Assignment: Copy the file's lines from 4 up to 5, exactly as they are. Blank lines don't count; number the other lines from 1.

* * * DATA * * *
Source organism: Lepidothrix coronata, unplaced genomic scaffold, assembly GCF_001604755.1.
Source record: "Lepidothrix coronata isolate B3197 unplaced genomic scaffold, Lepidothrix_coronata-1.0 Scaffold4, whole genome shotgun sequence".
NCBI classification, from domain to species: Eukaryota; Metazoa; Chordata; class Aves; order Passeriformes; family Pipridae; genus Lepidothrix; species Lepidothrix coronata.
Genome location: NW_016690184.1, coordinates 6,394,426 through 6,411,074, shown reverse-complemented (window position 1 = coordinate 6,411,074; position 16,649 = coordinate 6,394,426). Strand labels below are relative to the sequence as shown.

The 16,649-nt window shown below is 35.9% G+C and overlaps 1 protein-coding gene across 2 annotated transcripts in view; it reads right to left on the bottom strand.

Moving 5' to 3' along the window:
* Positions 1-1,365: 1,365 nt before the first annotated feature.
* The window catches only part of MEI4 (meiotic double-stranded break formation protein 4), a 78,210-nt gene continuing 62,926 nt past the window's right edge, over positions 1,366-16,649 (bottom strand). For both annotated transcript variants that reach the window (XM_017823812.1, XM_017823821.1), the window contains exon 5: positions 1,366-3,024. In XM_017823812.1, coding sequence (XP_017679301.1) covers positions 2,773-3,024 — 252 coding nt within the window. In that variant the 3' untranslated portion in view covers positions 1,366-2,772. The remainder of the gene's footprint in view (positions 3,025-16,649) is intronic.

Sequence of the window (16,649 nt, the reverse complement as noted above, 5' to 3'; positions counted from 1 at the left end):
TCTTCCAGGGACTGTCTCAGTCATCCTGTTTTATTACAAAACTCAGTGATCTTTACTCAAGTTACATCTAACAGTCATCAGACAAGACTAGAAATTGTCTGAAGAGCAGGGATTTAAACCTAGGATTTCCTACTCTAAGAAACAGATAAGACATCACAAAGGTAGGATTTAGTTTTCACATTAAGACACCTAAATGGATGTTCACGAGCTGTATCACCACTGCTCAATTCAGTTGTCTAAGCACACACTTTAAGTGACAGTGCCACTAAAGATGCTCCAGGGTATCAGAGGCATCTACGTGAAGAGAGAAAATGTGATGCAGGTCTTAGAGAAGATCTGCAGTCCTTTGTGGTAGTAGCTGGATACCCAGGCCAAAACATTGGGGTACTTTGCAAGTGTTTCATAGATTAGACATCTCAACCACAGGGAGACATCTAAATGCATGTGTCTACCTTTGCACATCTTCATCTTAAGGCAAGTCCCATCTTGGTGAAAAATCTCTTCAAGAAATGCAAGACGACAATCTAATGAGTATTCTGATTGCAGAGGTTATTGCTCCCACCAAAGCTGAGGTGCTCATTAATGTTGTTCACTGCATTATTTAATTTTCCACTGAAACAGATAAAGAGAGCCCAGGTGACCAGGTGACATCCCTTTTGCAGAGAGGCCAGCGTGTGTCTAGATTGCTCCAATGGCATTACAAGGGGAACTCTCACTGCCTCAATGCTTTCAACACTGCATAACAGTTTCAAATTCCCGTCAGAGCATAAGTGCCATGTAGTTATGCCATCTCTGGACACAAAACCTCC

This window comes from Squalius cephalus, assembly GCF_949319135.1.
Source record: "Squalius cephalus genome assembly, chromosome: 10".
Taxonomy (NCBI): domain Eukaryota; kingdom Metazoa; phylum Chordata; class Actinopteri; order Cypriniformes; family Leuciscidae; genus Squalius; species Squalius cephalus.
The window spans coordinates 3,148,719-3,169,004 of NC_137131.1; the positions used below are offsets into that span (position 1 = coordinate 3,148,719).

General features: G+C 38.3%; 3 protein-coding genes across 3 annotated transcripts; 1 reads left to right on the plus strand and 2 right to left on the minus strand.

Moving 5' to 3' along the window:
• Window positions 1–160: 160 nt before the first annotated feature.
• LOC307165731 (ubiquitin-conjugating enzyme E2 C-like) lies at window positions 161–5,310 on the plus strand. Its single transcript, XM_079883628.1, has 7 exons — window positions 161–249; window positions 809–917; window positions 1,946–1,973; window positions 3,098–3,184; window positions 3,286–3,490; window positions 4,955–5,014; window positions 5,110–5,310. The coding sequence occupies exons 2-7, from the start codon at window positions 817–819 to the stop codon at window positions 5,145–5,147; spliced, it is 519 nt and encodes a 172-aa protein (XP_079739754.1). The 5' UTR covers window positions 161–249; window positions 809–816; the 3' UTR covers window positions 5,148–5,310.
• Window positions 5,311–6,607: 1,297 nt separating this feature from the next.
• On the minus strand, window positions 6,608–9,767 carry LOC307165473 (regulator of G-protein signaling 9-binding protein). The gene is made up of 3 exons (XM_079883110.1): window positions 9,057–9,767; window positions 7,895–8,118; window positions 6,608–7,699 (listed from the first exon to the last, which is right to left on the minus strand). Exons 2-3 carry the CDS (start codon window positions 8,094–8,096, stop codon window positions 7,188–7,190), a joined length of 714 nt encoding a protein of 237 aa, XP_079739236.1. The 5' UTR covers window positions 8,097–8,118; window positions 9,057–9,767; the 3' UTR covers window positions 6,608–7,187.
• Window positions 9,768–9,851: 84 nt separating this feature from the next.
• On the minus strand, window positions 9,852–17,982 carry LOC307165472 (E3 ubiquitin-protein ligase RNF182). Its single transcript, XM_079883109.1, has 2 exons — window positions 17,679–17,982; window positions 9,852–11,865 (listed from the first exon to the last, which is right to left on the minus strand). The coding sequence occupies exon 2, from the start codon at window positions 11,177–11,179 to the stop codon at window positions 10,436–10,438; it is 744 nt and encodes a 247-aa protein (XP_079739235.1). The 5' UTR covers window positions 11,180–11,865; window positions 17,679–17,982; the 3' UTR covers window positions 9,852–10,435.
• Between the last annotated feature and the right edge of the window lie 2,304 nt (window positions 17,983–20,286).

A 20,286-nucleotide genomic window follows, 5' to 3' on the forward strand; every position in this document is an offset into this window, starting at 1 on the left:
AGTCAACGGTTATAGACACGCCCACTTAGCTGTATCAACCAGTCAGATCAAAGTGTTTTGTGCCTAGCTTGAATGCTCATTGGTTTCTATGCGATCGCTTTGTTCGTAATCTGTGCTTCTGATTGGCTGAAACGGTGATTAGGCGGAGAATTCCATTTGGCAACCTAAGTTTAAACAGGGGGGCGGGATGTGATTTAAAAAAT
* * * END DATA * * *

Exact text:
Genome location: NW_016690184.1, coordinates 6,394,426 through 6,411,074, shown reverse-complemented (window position 1 = coordinate 6,411,074; position 16,649 = coordinate 6,394,426). Strand labels below are relative to the sequence as shown.

The 16,649-nt window shown below is 35.9% G+C and overlaps 1 protein-coding gene across 2 annotated transcripts in view; it reads right to left on the bottom strand.